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IO with Exceptions tracked on the type-level.

Note: The package is considered to be used with the QualifiedDo feature, so hence the support only of GHC-9.0 and upper.

Usage example🔗

Since this is a literate haskell file, we need to specify all our language extensions and imports up front.

{-# LANGUAGE QualifiedDo #-}
{-# LANGUAGE DataKinds #-}
{-# LANGUAGE DerivingStrategies #-}
{-# LANGUAGE DeriveAnyClass #-}

It is recomended to use eio library qualified, as it reimplements many standard functions.

import Control.Exception (Exception)
import EIO (EIO)

import qualified EIO

Let’s also define our own exception to play with:

data MyErr = MyErr
    deriving stock (Show)
    deriving anyclass (Exception)

The main function of our module will look like this:

main :: IO ()
main = EIO.runEIO safeMain

Let’s now write the safe main function that should not have any exceptions pushed to the actual main function, as the list of exceptions on type level should be empty.

This means, that if we throw the exception inside but don’t handle it properly, it won’t type check, as the list of exceptions in EIO will contain at least one element:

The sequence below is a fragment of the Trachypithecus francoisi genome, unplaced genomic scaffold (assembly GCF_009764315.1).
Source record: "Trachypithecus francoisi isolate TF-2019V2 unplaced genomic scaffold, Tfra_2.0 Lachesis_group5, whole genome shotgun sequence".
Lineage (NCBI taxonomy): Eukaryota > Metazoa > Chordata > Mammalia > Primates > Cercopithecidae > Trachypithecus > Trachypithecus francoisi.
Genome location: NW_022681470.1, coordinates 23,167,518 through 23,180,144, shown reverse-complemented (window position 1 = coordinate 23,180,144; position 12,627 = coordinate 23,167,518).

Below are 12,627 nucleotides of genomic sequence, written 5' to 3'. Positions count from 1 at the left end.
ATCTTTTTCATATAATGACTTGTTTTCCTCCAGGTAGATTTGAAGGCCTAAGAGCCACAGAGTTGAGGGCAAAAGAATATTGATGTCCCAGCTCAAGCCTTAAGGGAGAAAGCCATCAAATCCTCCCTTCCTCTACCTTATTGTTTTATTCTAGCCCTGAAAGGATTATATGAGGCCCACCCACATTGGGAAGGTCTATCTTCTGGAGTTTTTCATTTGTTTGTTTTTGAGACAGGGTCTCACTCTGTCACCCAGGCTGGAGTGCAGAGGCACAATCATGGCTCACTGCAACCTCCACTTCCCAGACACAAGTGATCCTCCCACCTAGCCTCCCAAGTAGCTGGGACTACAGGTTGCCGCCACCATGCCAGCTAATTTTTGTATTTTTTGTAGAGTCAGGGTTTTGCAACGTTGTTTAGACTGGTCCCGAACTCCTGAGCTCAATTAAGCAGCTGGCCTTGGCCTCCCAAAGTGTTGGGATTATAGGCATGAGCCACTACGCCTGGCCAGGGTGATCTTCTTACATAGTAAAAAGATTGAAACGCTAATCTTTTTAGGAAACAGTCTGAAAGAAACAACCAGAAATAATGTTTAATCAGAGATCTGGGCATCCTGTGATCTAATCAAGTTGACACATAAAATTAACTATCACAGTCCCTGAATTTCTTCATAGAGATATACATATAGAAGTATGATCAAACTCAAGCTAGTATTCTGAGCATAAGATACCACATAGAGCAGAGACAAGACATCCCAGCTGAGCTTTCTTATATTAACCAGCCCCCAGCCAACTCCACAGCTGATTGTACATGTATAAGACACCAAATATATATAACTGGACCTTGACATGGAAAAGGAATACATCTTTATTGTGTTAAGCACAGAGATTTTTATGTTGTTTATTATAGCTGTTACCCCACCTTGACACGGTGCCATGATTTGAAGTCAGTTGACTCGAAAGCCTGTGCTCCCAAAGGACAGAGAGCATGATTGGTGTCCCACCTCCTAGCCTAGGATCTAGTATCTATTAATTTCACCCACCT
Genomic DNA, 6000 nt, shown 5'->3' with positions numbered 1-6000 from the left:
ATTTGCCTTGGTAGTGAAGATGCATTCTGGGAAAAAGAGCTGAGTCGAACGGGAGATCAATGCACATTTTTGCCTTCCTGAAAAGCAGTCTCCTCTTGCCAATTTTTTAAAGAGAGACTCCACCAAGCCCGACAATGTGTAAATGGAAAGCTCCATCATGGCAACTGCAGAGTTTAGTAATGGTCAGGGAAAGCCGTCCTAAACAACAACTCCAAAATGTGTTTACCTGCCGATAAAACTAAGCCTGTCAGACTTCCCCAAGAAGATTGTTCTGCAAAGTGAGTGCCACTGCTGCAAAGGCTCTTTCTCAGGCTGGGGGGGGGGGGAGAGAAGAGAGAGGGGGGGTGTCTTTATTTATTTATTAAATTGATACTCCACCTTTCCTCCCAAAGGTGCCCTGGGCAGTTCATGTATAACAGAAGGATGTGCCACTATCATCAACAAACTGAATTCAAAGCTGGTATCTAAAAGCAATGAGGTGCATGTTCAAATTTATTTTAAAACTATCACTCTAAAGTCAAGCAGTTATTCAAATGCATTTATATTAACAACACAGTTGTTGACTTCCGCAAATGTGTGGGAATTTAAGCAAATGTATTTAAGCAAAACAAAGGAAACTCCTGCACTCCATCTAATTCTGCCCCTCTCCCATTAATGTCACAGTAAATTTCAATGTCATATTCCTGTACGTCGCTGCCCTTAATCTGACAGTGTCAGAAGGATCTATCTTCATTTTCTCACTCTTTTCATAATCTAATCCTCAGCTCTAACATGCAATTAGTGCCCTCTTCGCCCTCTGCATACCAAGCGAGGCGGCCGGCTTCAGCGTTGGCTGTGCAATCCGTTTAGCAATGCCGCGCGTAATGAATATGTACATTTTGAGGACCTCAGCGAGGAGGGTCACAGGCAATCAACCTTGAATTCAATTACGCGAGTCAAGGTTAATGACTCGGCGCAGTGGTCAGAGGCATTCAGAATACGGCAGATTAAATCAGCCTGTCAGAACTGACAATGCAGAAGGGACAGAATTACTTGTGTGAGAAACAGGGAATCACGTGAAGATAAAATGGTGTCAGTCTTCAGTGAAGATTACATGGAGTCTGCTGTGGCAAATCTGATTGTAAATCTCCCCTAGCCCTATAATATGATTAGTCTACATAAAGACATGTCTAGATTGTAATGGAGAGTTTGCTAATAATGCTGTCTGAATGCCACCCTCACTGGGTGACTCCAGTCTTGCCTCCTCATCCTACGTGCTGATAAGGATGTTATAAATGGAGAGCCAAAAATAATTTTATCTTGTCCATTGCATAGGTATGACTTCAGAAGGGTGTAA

-- - Type error!
safeMainWrong :: EIO '[] ()
safeMainWrong = EIO.do
    EIO.throw MyErr

And the error will exactly point out to the fact that the empty list is expected, but got non-empty instead:

Couldn't match type: '[MyErr]
                     with: '[]
      Expected: EIO '[] ()
        Actual: EIO '[MyErr] ()
In a stmt of a qualified 'do' block: EIO.throw MyErr
      In the expression: EIO.do EIO.throw MyErr
      In an equation for ‘safeMain’: safeMain = EIO.do EIO.throw MyErr
xx |     EIO.throw MyErr
   |     ^^^^^^^^^^^^^^^

In order for it to type check, we need to handle each thrown exception properly, so that you have an empty list in the end:

safeMain :: EIO '[] ()
safeMain = EIO.do
    EIO.return ()
    EIO.throw MyErr `EIO.catch` (\MyErr -> EIO.return ())